KWG Resources and Cliffs Natural Resources hope to have a date soon with Ontario's mining commissioner to settle a dispute over a Ring of Fire transportation corridor.
Cliffs wants road access to a string of mining claims staked by Canada Chrome, a subsidiary company of KWG, and have applied to the Ministry of Natural Resources for an easement.
The claims were set aside for a future railroad to haul chromite out of the James Bay lowlands.
KWG is not granting consent and argues that the “desired easement” by Cliffs is an impediment and that the MNR has no authority to deal with the matter.
Company vice-president Bruce Hodgman said once KWG denied consent, procedure dictates that the matter must go before the Ontario Mining and Lands Commissioner.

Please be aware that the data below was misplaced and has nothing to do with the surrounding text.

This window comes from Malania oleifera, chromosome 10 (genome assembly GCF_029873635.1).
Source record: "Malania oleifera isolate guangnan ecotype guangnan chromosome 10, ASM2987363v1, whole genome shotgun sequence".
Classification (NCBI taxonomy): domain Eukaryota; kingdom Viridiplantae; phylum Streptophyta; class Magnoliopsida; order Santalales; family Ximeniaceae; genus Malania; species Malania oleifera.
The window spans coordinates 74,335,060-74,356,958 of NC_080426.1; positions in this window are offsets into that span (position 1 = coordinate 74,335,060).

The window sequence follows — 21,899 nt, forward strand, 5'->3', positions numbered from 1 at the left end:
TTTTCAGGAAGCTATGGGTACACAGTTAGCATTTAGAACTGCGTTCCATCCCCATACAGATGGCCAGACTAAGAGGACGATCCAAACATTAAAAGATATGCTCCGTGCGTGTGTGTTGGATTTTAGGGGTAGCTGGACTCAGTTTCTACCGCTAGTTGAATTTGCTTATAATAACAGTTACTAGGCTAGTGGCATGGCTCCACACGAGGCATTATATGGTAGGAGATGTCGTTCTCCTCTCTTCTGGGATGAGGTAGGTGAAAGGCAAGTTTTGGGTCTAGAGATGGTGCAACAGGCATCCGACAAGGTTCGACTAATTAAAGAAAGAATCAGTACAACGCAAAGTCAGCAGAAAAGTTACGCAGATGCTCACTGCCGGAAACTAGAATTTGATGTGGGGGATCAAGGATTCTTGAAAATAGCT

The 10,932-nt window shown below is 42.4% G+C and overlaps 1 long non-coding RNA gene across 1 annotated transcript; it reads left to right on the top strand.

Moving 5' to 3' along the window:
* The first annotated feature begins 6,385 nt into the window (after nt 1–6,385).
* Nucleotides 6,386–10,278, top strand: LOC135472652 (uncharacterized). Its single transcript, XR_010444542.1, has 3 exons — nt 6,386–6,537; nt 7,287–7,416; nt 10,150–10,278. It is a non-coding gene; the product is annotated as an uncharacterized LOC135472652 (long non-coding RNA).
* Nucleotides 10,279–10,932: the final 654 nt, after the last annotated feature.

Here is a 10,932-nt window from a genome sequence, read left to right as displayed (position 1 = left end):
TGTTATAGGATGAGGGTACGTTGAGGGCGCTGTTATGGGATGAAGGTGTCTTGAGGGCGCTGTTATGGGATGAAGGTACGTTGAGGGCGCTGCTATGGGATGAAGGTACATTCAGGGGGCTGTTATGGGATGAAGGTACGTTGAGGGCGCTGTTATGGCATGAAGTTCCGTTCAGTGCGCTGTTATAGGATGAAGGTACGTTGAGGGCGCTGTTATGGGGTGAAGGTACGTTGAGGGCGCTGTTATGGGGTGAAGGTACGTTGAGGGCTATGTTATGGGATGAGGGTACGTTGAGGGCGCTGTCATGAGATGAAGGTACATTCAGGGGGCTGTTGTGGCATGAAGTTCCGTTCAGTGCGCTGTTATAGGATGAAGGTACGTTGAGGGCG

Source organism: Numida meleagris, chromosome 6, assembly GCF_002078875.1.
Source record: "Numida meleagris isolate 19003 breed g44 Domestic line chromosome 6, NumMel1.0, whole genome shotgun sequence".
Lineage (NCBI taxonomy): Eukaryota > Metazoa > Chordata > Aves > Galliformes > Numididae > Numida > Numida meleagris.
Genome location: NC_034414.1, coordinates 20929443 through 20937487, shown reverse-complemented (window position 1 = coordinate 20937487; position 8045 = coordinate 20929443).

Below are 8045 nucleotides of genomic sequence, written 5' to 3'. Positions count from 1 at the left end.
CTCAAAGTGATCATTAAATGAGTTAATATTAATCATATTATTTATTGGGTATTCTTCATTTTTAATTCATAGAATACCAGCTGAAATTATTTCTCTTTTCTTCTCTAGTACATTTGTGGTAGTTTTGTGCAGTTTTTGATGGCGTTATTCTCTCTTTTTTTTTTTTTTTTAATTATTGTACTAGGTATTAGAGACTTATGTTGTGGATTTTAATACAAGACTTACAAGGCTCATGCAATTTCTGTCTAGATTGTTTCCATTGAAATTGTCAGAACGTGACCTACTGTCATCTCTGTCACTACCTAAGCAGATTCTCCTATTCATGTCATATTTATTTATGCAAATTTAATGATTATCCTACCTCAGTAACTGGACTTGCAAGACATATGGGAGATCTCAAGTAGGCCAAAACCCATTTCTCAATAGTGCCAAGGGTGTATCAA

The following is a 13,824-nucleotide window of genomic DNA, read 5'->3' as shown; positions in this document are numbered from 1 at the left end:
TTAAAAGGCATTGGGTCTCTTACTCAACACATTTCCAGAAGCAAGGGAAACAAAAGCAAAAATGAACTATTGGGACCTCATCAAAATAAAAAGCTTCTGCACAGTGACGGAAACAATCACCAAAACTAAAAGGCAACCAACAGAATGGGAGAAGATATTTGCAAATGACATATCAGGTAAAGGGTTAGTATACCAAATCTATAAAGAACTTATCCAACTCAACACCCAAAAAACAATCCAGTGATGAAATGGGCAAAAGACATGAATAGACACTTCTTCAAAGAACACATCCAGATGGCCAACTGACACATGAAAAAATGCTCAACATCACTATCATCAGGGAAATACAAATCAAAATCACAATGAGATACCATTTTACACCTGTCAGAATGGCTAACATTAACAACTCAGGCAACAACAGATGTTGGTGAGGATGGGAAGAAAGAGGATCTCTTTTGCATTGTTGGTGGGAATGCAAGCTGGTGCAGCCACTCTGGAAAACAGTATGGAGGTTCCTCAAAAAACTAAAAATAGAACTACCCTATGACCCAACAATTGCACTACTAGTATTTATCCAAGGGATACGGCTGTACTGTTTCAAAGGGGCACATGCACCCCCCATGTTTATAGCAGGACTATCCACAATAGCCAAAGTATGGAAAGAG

Cliffs' request for an easement involves a “big chunk” of the rail corridor, a 300-kilometre-long route from the Ring of Fire chromite deposits to Exton in northwestern Ontario, said Hodgman.
“It's right on top of the claims for a good part of the way. We staked on top of an esker, about 100 metres wide, and it's the only place that road or rail could go.”
KWG is a minority partner in one of the chromite deposits owned by Cliffs.
Despite the dispute, Hodgman is confident an arrangement can be worked out.
“It's a business relationship with each company doing what's best for their shareholders. At this point, we think rail would be the best option and Cliffs feels it would be a road. These are purely business decisions.
“At some point, we'll have to come to an agreement because these deposits are going to go into production.”